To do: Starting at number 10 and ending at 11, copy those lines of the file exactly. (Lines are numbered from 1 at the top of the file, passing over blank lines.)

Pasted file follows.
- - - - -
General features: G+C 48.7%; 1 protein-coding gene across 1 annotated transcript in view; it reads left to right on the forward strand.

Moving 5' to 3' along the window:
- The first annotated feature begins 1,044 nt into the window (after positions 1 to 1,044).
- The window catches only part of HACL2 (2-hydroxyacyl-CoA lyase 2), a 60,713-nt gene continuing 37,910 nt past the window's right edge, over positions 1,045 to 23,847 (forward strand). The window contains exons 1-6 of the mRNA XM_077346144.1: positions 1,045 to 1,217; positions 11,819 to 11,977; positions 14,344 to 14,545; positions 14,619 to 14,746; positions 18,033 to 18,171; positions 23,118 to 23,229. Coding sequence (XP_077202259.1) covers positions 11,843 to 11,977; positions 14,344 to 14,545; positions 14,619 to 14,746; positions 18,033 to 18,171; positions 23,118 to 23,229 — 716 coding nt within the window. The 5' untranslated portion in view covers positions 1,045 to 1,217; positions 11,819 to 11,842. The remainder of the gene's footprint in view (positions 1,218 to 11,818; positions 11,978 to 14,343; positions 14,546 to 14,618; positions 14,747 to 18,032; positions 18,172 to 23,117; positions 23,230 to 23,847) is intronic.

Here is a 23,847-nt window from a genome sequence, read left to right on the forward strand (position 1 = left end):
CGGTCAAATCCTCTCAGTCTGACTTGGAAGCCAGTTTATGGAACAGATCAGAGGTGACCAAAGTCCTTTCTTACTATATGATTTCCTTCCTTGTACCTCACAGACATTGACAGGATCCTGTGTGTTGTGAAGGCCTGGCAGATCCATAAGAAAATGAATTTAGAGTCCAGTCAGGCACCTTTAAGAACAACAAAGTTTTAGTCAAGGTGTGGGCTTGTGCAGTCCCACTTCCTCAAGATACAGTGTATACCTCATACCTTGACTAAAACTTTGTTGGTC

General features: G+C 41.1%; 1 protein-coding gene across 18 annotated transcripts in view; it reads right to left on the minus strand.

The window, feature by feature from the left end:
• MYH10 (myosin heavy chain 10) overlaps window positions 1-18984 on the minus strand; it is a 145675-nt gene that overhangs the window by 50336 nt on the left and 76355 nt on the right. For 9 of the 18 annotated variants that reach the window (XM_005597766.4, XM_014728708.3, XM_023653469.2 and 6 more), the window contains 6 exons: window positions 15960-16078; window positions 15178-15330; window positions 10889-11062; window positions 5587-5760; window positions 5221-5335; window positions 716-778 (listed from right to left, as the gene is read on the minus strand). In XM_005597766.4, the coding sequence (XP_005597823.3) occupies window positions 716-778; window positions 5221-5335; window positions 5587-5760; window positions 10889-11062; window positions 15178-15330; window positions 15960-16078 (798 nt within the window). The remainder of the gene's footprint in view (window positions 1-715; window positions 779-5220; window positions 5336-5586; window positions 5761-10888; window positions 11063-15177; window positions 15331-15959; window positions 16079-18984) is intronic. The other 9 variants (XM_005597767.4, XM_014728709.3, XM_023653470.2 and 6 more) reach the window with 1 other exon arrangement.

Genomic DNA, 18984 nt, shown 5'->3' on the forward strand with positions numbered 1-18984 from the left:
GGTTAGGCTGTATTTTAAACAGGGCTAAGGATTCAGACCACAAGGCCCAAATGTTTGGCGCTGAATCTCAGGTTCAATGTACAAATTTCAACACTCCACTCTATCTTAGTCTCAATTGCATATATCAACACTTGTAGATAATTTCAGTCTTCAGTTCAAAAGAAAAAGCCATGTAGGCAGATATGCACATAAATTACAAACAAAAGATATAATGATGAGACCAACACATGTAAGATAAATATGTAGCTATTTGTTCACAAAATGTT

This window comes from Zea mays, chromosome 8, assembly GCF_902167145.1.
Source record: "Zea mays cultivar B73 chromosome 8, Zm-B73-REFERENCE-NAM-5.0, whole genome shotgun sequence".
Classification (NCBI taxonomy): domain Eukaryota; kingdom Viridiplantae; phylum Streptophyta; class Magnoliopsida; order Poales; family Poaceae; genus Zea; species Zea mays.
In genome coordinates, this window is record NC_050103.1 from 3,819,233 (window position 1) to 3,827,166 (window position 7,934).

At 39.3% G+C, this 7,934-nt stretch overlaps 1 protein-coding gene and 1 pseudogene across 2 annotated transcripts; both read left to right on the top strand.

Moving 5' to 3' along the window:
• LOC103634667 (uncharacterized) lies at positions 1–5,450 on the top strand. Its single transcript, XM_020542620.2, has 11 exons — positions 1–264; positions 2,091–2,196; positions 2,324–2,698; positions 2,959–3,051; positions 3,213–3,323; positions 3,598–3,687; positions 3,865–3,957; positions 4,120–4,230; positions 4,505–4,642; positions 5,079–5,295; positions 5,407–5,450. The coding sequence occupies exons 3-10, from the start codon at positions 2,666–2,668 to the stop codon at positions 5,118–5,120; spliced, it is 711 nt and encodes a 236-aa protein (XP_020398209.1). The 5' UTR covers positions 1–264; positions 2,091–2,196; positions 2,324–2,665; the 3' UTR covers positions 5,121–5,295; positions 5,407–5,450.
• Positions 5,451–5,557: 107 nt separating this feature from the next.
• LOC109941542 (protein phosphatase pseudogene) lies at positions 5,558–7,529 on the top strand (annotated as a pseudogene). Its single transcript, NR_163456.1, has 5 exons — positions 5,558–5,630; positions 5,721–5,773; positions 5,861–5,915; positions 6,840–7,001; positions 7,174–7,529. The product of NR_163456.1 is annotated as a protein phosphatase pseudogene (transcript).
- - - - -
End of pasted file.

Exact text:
Genomic DNA, 18984 nt, shown 5'->3' on the forward strand with positions numbered 1-18984 from the left:
GGTTAGGCTGTATTTTAAACAGGGCTAAGGATTCAGACCACAAGGCCCAAATGTTTGGCGCTGAATCTCAGGTTCAATGTACAAATTTCAACACTCCACTCTATCTTAGTCTCAATTGCATATATCAACACTTGTAGATAATTTCAGTCTTCAGTTCAAAAGAAAAAGCCATGTAGGCAGATATGCACATAAATTACAAACAAAAGATATAATGATGAGACCAACACATGTAAGATAAATATGTAGCTATTTGTTCACAAAATGTT